Key factors to choose a shopfitting supplier

  • How to choose the best shopfitting supplier for your project?

  • We analyse the areas and factors on which major brands, multinational brands and retailers base their decisions to choose a shopfitting supplier.

All projects begin with a brief defining the objectives of the project, the audience or buyer whom the project is addressed to, the strategy, etc.

The great challenge of the brief is to generate a clear explanation, ensuring that shopfitting suppliers understand the project and to provide them with enough information to meet the level of service and quality that is sought.

In other words, when we go from the brief to the tender of the shopfitting project.

 

How are tenders usually organised?

 

The most common structure of retail project tenders is as follows:

  1. Presentation of the company, the brand, its objectives and its consumers.
  2. Breakdown of tender or objectives.
  3. Key factors shopfitting suppliers must deal with.
  4. Planning and deployment proposal.
  5. Other requirements to be met by the chosen shopfitting supplier.
  6. Pricelist.

The presentation of the company and the breakdown of objectives are defined by the client, while the planning and deployment proposal is essential for each project, and varies from one supplier to another. There is no one correct way to organise a deployment. Moreover, different options can be found to meet the objectives.

It is from the third point onwards where suppliers must show their full potential in a tender, as explained below in detail:

 

Key factors to choose retail suppliers

 

Most commercial equipment manufacturing companies can prepare a plan or present a price proposal, but not all of them can respond to the factors that determine whether a supplier is in line with the approach of the brand or retailer and if their services can cover all needs.

Key factors to be considered when choosing a retail supplier

  • Industry expertise

How is the bidder organised technically and geographically? What project management methodology do they follow? Can their Project Managers coordinate international expansion projects and control the entire project, or do they have limitations? What management successes and certifications have they achieved?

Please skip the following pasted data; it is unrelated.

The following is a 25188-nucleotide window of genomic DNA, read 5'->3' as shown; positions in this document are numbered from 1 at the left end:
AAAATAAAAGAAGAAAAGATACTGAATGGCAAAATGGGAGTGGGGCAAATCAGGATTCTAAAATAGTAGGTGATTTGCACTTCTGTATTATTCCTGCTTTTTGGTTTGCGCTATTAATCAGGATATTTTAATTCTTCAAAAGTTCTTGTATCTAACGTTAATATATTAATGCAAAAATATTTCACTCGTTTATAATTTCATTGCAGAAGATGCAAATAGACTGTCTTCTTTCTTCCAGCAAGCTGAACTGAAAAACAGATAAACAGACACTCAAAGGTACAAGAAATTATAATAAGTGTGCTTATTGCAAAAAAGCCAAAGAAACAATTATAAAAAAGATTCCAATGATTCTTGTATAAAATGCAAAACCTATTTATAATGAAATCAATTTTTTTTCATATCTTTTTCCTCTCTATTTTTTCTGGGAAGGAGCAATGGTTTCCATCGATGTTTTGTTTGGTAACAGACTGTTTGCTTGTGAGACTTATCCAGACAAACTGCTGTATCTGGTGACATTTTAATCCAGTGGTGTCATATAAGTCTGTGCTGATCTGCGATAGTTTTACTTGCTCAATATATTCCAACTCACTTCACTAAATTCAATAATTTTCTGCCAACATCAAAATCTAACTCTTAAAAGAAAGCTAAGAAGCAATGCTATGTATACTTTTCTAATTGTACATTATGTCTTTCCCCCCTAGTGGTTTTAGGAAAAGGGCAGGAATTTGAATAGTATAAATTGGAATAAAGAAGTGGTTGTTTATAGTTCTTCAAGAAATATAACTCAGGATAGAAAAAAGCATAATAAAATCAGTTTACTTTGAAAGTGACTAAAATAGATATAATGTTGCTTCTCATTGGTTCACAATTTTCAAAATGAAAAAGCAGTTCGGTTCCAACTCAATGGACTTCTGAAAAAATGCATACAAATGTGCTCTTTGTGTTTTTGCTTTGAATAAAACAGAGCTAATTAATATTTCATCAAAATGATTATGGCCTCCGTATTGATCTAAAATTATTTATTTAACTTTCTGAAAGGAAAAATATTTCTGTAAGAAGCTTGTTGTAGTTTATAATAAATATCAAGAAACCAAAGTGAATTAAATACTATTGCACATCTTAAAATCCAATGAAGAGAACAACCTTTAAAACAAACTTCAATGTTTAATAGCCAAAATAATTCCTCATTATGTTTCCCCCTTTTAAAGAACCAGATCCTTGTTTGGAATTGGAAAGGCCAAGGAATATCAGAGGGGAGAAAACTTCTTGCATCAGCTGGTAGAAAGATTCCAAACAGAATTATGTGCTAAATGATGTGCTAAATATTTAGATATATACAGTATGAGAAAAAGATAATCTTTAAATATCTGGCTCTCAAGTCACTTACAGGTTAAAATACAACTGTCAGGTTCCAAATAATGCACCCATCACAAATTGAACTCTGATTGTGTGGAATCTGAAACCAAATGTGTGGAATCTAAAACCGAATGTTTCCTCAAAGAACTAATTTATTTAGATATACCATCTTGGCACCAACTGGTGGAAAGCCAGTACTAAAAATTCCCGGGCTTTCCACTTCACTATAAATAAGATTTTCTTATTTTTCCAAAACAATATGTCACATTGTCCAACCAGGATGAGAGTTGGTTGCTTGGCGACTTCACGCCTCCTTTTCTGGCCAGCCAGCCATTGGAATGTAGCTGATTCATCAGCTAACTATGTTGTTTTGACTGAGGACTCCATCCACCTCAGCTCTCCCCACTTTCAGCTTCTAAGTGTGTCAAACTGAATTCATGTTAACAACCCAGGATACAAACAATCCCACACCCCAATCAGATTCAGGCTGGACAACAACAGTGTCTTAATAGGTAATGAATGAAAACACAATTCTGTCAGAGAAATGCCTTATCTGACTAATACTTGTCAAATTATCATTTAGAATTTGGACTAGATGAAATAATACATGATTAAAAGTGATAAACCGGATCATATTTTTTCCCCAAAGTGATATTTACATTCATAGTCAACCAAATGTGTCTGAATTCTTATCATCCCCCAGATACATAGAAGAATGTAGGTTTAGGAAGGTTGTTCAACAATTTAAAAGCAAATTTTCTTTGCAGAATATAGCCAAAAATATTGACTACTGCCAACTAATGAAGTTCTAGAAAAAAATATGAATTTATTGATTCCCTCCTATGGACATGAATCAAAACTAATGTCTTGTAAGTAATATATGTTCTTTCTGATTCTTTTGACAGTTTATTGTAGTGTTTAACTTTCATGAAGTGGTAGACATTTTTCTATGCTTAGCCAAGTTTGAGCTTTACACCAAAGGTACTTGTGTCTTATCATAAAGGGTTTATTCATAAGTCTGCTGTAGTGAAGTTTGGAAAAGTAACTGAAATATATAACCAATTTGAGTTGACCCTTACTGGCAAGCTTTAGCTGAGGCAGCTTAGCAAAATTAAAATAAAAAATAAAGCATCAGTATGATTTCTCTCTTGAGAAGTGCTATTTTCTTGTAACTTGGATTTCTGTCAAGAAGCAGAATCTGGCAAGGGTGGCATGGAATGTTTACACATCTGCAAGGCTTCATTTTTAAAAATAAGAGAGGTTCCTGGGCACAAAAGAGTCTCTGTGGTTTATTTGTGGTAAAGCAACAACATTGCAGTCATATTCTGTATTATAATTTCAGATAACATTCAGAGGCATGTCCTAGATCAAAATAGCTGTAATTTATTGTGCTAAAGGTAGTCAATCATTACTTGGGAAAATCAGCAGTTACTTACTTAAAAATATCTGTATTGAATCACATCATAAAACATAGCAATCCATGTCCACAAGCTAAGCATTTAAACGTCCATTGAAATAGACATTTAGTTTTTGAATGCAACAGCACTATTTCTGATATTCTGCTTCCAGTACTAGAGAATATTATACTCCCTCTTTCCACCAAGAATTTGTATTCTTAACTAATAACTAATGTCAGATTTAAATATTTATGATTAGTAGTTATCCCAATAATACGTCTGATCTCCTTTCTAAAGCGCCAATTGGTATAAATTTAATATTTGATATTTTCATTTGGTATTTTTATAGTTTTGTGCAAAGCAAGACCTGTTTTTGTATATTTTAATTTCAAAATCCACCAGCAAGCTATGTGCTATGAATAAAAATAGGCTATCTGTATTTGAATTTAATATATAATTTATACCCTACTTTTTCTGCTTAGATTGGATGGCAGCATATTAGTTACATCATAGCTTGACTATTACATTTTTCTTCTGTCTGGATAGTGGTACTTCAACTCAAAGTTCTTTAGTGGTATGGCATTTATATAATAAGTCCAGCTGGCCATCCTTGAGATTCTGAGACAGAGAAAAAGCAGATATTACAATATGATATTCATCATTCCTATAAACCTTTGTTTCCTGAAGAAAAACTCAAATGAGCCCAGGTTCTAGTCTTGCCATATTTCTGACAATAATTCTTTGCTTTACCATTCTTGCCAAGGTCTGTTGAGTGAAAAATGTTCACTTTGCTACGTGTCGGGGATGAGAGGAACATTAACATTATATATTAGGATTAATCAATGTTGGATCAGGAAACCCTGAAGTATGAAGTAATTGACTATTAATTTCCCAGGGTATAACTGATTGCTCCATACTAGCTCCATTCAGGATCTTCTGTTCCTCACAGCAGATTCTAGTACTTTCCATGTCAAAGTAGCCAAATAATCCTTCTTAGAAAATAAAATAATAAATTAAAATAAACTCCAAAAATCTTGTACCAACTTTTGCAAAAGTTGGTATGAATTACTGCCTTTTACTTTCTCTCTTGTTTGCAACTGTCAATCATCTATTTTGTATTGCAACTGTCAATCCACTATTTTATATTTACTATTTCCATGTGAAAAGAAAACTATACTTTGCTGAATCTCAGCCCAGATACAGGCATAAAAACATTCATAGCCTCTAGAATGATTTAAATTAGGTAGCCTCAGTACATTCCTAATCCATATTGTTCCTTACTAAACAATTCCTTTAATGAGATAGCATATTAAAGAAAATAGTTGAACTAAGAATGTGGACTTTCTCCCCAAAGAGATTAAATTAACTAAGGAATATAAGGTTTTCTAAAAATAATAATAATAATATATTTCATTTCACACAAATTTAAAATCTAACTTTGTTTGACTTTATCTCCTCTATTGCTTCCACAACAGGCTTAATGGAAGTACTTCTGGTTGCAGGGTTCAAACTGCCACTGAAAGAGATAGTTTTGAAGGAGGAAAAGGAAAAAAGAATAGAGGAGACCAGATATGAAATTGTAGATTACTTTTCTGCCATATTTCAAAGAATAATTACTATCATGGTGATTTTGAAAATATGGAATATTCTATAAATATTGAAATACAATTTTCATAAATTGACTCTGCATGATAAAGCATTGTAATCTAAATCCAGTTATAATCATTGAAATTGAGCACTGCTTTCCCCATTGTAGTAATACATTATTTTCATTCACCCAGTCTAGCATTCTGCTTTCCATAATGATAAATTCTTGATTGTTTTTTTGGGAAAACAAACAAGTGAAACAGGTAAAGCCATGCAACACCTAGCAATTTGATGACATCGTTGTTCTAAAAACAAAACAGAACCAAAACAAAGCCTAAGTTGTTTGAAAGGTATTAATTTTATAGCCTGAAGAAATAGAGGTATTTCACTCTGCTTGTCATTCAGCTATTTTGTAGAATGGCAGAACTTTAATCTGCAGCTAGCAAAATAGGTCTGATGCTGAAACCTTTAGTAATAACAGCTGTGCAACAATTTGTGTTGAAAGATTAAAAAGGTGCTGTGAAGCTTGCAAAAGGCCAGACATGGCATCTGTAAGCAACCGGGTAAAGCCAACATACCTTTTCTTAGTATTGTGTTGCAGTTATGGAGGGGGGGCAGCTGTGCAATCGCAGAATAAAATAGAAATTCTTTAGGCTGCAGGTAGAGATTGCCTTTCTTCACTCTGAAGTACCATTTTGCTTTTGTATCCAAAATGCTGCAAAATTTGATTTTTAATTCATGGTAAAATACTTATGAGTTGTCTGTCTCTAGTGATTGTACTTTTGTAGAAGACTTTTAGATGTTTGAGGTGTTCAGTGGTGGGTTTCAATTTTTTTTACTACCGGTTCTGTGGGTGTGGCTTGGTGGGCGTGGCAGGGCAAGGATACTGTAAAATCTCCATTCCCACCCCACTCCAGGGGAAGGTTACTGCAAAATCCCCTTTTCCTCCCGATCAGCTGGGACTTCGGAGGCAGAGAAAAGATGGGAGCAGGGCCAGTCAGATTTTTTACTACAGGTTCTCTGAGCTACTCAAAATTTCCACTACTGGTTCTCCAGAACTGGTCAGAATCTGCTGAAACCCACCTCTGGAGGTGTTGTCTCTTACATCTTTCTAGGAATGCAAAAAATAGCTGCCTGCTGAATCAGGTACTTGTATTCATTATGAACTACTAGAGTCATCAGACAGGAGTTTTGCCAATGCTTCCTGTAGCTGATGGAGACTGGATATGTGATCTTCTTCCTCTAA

• Industrial capacity

What disciplines and materials does the supplier master? What is their capacity to scale up production? Multi-material capacities and average production time play a significant role in this regard. As we do at HMY, suppliers should offer clients a single point of contact, regardless of whether the commercial equipment includes different materials and electrifications. Furthermore, being able to swiftly scale the manufacturing process of these elements is a great added value in expansion projects.

  • Quality: Methodology and Certifications

Brands and retailers should establish guidelines for minimum criteria for the finalist suppliers. However, suppliers should be able to guarantee their quality levels live up to expectations. At this point, brands and retailers usually set criteria such as maximum tolerances in the gaps between parts of the same element, and require certain tests to be carried out to check whether materials are resistant to corrosion and discolouration over time and to contact with objects and chemicals.

  • Project and Supplier Sustainability

Today, sustainability is essential in almost all tenders. In this regard, shopfitting suppliers must offer guarantees that the project will meet the requirements of current consumers. What is the origin of the materials? Are the designs and engineering processes eco-friendly? What is the impact of logistics on the project as a whole? Are the inks and paints used by the supplier eco-friendly? In line with our SmartEco project and the principles of eco-friendly design, at HMY we use Fujifilm-certified eco-friendly inks and water-based paints, limiting VOCs such as ketones, benzenes or formaldehydes.

  • Value Engineering

One of the aspects brands and retailers value the most, and that most shows the expertise of the supplier, is knowing what improvements they can make to furniture designs and technology in terms of materials, production process, savings, packaging, etc. Brands are expected to provide the visual guide, and suppliers to provide the technical guide.

  • Scalability

How will suppliers organise their production and logistics for projects to grow in line with the needs of brands and retailers? Many tenders are pilot projects where clients assess the overall capability suppliers before entrusting them with the full deployment of the project.

  • Agility and Versatility of the Elements

The more comprehensive the client’s retail expansion strategy is, the more point of sale formats the tender includes. From flagships to shop-in-shops, through pop-up stores. Suppliers must prove they can act with as much autonomy as possible when adapting clients’ designs to these formats while sticking to the essence of the brand and adapting the budget to the said formats.

  • Logistics and International Installation Capacity

Suppliers must prove their management strategy centralises resources and establishes action will be carried out with a deep local knowledge of each area where the brand will operate. Glocality is the key concept big brands are looking for. A good installation is key for success in the last mile.  Installers should have received previous training regarding the client’s concept.

 

As explained, many factors must be taken into account when choosing a shopfitting supplier to make sure your retail business meets the objectives set efficiently and sustainably.

 

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